AUGUSTA — A Vassalboro man formally pleaded not guilty on Tuesday to a charge of murder in the stabbing death of 69-year-old Thomas A. Namer of Waterville.
Courtney D. Shea, 30, has been in custody since Nov. 22, 2013, the day he called police to report the body of an unnamed man was in his driveway.
Shea later told police he blacked out and killed Namer after Namer touched him sexually the previous night. Shea said he had been drinking and called Namer seeking a ride.
Namer was known for giving people rides home from bars.
Shea said when he got in the car, Namer sexually propositioned him. Shea also told police he had been sexually abused at age 11 by Namer and previously by other people, according to an affidavit by Maine State Police Detective Abbe Chabot, and suffered from post-traumatic stress disorder as a result.
Justice Michaela Murphy told Shea at his arraignment on Tuesday in Kennebec County Superior Court that the charge of intentional or knowing murder carries a maximum sentence of life in prison and a minimum sentence of 25 years with none suspended.
Shea, in a green jail uniform with his wrists and ankles shackled, told the judge his plea was “not guilty.”
Shea is being held without bail on the murder charge.
His attorney, Brad Grant, said he had some discovery issues. However, he told Murphy, “The state is working with us.”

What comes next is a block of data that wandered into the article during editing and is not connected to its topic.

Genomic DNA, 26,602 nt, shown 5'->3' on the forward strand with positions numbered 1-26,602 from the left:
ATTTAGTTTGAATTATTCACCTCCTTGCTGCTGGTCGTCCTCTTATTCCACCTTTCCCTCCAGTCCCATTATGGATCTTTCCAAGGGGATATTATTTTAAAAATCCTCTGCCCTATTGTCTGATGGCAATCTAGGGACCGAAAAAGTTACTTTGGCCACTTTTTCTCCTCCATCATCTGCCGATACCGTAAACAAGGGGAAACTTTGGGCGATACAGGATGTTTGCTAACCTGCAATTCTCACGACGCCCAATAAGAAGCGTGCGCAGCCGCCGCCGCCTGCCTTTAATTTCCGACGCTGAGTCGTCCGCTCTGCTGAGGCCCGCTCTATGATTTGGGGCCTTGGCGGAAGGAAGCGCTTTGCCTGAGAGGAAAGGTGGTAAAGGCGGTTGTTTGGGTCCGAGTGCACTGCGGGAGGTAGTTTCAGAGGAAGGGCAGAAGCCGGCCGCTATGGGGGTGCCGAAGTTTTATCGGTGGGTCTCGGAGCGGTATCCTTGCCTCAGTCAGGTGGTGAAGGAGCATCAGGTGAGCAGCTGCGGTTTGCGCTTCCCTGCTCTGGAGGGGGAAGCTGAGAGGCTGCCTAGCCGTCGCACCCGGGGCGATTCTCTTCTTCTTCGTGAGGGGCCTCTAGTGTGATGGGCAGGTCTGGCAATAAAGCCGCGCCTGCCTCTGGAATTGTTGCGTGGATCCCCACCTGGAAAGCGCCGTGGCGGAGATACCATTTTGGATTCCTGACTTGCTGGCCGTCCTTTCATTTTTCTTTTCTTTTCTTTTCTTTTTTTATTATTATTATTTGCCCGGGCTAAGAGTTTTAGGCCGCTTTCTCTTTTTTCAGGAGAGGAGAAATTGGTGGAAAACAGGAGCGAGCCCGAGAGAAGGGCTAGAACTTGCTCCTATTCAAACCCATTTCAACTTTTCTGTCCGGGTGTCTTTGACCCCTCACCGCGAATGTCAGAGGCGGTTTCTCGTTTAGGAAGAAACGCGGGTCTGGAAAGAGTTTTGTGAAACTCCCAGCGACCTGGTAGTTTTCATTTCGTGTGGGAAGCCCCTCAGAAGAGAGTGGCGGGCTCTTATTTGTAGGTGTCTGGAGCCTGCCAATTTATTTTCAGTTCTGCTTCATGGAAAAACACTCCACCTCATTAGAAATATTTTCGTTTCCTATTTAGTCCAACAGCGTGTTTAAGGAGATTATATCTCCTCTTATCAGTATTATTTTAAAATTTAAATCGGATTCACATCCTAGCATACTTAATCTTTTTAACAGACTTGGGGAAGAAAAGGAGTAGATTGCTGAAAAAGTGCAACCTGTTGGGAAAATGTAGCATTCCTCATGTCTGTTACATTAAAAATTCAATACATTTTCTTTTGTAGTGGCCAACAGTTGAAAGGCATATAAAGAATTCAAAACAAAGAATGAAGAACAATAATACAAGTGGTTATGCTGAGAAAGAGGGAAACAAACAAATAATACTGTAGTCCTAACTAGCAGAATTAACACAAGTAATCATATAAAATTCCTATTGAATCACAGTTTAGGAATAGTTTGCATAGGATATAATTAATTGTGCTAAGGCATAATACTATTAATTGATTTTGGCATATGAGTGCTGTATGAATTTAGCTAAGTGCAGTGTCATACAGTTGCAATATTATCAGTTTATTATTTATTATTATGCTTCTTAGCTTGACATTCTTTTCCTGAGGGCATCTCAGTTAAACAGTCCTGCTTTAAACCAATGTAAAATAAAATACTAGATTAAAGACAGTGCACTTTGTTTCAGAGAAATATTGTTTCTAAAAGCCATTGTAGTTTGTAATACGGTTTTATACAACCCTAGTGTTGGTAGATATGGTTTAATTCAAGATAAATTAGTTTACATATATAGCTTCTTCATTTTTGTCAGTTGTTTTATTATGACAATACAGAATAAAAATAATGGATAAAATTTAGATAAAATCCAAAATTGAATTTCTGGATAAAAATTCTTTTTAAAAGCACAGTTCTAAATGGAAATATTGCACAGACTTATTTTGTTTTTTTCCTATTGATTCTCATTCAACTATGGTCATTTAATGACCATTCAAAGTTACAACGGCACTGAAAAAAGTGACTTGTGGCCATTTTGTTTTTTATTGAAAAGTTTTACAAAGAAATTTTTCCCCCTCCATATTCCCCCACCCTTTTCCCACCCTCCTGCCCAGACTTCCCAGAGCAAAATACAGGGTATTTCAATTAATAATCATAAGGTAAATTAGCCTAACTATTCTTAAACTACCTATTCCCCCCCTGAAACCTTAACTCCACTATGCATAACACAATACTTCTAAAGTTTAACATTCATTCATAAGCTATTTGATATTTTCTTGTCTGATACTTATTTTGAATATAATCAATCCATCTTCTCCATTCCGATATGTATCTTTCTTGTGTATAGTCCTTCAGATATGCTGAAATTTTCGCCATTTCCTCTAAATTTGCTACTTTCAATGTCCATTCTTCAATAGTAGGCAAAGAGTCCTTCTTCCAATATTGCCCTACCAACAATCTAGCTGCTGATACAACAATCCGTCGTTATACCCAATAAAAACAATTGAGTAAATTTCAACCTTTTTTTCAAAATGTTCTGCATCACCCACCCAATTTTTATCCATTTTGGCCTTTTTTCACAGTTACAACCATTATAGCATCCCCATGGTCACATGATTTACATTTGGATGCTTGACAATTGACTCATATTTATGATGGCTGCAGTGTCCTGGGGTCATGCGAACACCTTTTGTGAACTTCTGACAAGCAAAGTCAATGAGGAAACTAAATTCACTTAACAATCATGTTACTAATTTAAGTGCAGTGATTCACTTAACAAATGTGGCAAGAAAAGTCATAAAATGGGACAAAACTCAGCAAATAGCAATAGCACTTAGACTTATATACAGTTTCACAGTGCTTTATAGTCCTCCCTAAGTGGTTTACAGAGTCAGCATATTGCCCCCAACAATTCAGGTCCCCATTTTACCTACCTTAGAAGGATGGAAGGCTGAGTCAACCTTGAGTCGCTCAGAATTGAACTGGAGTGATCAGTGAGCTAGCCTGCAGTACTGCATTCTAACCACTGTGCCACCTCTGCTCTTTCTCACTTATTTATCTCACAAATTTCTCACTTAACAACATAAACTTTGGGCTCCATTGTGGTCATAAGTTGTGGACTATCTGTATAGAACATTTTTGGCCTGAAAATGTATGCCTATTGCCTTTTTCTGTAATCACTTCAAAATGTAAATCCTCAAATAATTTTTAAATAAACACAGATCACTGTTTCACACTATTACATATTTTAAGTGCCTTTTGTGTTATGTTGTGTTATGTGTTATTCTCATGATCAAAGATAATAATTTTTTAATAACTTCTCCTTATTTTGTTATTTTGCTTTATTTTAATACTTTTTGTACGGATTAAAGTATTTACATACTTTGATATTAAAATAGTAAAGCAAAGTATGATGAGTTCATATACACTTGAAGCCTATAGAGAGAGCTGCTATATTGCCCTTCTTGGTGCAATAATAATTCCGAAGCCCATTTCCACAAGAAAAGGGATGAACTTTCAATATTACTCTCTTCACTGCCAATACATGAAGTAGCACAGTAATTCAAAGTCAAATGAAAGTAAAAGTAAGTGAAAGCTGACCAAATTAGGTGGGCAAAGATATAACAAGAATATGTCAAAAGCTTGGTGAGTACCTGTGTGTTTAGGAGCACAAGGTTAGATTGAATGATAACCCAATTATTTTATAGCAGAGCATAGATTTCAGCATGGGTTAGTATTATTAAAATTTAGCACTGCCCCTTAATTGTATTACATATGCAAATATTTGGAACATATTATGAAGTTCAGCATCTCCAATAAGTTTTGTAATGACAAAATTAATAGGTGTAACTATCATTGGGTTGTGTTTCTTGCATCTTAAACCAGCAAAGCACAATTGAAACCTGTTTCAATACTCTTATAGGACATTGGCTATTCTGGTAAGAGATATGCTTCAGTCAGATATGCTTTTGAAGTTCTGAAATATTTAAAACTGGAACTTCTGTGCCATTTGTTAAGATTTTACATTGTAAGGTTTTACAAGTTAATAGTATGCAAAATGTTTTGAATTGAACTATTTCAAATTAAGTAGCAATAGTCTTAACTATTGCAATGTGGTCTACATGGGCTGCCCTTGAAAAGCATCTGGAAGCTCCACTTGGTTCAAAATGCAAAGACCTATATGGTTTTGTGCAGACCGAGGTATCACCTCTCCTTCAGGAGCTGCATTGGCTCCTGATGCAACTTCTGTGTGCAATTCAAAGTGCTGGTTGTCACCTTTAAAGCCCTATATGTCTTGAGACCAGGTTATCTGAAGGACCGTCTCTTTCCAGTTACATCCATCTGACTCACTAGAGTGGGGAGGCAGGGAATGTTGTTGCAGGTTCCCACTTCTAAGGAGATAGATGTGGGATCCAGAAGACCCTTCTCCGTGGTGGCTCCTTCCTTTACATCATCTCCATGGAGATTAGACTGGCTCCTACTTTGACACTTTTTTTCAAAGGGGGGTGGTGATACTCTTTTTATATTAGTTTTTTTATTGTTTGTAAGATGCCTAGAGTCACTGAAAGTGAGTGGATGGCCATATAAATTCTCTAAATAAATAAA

Prior to Shea’s arriving in the courtroom, Grant and Deputy Attorney General William Stokes addressed the judge regarding Grant’s request for police and law enforcement information about any contact or incidents police agencies had involving Namer.
The judge said she approved that order last week, which means she receives the material first and decides whether it is pertinent.
She said she had reviewed materials from Fairfield and Waterville police departments as well as Somerset County Sheriff’s Office and would pass those on to Grant.
Other material, she said, had come in from Winslow, Augusta and the Somerset County District Attorney’s Office and the Kennebec County Sheriff’s Office.
“I’ll review them next week and issue an order,” Murphy told the attorneys.
Grant handed her some materials he had received directly from the Skowhegan Police Department and said he had received notice that Gardiner and Winthrop police departments had nothing regarding Namer.
“I’m trying to find out as much about the decedent as I can, and the court today issued an order that will provide some of that information,” Grant said after the hearing. “I can’t copy it and can’t disclose it to outside sources.”
Grant also said an evaluation of Shea by the Maine Forensic Service indicated Shea was competent to enter a plea. Stokes requested a copy, and Grant said he would provide one.
Grant also said Shea would be undergoing a further evaluation for criminal responsibility.
“The competency evaluation did not address whether there were any competency issues at the time of the incident,” Grant said after the hearing.
This story will be updated.
Betty Adams can be contacted at 621-5631 or at email@example.com